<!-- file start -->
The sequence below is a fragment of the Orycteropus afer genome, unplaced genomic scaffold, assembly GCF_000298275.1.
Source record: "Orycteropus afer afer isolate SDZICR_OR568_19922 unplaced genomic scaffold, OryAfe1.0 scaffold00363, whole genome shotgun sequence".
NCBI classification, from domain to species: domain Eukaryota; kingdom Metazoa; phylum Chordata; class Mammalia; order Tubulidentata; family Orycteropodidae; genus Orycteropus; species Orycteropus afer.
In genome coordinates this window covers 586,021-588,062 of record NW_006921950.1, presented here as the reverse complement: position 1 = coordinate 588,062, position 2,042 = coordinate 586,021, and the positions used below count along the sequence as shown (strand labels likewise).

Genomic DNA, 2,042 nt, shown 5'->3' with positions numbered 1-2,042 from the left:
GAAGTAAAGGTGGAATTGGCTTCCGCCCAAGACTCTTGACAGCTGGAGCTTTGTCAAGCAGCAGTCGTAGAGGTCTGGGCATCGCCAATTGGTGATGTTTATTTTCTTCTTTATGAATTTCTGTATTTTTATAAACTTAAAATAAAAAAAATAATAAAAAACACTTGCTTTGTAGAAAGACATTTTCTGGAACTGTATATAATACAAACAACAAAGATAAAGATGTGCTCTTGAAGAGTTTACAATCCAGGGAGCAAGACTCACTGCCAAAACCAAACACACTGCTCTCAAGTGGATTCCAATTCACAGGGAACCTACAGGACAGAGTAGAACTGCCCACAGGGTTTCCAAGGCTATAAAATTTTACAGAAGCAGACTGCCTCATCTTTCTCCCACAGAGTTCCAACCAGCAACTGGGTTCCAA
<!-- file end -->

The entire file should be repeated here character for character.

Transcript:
The sequence below is a fragment of the Orycteropus afer genome, unplaced genomic scaffold, assembly GCF_000298275.1.
Source record: "Orycteropus afer afer isolate SDZICR_OR568_19922 unplaced genomic scaffold, OryAfe1.0 scaffold00363, whole genome shotgun sequence".
NCBI classification, from domain to species: domain Eukaryota; kingdom Metazoa; phylum Chordata; class Mammalia; order Tubulidentata; family Orycteropodidae; genus Orycteropus; species Orycteropus afer.
In genome coordinates this window covers 586,021-588,062 of record NW_006921950.1, presented here as the reverse complement: position 1 = coordinate 588,062, position 2,042 = coordinate 586,021, and the positions used below count along the sequence as shown (strand labels likewise).

Genomic DNA, 2,042 nt, shown 5'->3' with positions numbered 1-2,042 from the left:
GAAGTAAAGGTGGAATTGGCTTCCGCCCAAGACTCTTGACAGCTGGAGCTTTGTCAAGCAGCAGTCGTAGAGGTCTGGGCATCGCCAATTGGTGATGTTTATTTTCTTCTTTATGAATTTCTGTATTTTTATAAACTTAAAATAAAAAAAATAATAAAAAACACTTGCTTTGTAGAAAGACATTTTCTGGAACTGTATATAATACAAACAACAAAGATAAAGATGTGCTCTTGAAGAGTTTACAATCCAGGGAGCAAGACTCACTGCCAAAACCAAACACACTGCTCTCAAGTGGATTCCAATTCACAGGGAACCTACAGGACAGAGTAGAACTGCCCACAGGGTTTCCAAGGCTATAAAATTTTACAGAAGCAGACTGCCTCATCTTTCTCCCACAGAGTTCCAACCAGCAACTGGGTTCCAA